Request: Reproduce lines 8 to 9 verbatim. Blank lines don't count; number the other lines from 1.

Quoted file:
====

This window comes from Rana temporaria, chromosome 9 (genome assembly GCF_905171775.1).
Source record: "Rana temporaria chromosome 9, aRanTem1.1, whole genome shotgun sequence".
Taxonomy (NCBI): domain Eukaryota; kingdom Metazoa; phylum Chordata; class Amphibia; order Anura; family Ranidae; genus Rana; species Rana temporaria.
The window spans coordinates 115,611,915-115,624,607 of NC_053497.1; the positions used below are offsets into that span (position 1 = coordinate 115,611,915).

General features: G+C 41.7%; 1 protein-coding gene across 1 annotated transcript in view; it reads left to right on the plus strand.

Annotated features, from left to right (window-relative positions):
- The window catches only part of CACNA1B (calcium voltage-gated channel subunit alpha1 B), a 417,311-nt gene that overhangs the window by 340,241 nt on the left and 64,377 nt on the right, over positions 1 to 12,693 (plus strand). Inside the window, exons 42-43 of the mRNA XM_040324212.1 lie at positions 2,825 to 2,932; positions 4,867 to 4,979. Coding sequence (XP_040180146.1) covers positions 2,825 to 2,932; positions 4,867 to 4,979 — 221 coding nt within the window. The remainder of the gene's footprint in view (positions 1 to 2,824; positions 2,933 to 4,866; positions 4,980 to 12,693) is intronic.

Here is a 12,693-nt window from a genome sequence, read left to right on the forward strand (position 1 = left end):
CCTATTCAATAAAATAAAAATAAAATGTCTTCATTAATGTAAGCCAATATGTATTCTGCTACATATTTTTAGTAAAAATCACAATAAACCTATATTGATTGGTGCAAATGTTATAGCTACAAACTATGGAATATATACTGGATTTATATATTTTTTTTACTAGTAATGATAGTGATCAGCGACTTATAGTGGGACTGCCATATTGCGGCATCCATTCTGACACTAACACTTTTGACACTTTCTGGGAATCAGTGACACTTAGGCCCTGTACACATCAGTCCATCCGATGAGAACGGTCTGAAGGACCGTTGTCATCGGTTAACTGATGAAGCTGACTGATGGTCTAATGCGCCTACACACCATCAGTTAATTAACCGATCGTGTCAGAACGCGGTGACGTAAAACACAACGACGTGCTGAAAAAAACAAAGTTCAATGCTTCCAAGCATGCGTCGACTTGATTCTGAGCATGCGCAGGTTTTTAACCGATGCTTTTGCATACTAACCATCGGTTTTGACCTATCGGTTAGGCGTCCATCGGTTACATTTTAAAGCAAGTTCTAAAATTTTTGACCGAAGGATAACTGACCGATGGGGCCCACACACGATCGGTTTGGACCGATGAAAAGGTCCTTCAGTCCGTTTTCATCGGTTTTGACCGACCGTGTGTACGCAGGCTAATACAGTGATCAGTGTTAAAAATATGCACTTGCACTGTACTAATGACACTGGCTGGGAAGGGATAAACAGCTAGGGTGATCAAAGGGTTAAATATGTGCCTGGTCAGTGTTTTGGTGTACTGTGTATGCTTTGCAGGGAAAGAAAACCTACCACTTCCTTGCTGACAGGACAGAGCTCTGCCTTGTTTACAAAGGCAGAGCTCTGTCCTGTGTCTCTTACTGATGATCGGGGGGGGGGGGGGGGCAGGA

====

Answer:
Here is a 12,693-nt window from a genome sequence, read left to right on the forward strand (position 1 = left end):
CCTATTCAATAAAATAAAAATAAAATGTCTTCATTAATGTAAGCCAATATGTATTCTGCTACATATTTTTAGTAAAAATCACAATAAACCTATATTGATTGGTGCAAATGTTATAGCTACAAACTATGGAATATATACTGGATTTATATATTTTTTTTACTAGTAATGATAGTGATCAGCGACTTATAGTGGGACTGCCATATTGCGGCATCCATTCTGACACTAACACTTTTGACACTTTCTGGGAATCAGTGACACTTAGGCCCTGTACACATCAGTCCATCCGATGAGAACGGTCTGAAGGACCGTTGTCATCGGTTAACTGATGAAGCTGACTGATGGTCTAATGCGCCTACACACCATCAGTTAATTAACCGATCGTGTCAGAACGCGGTGACGTAAAACACAACGACGTGCTGAAAAAAACAAAGTTCAATGCTTCCAAGCATGCGTCGACTTGATTCTGAGCATGCGCAGGTTTTTAACCGATGCTTTTGCATACTAACCATCGGTTTTGACCTATCGGTTAGGCGTCCATCGGTTACATTTTAAAGCAAGTTCTAAAATTTTTGACCGAAGGATAACTGACCGATGGGGCCCACACACGATCGGTTTGGACCGATGAAAAGGTCCTTCAGTCCGTTTTCATCGGTTTTGACCGACCGTGTGTACGCAGGCTAATACAGTGATCAGTGTTAAAAATATGCACTTGCACTGTACTAATGACACTGGCTGGGAAGGGATAAACAGCTAGGGTGATCAAAGGGTTAAATATGTGCCTGGTCAGTGTTTTGGTGTACTGTGTATGCTTTGCAGGGAAAGAAAACCTACCACTTCCTTGCTGACAGGACAGAGCTCTGCCTTGTTTACAAAGGCAGAGCTCTGTCCTGTGTCTCTTACTGATGATCGGGGGGGGGGGGGGGGCAGGA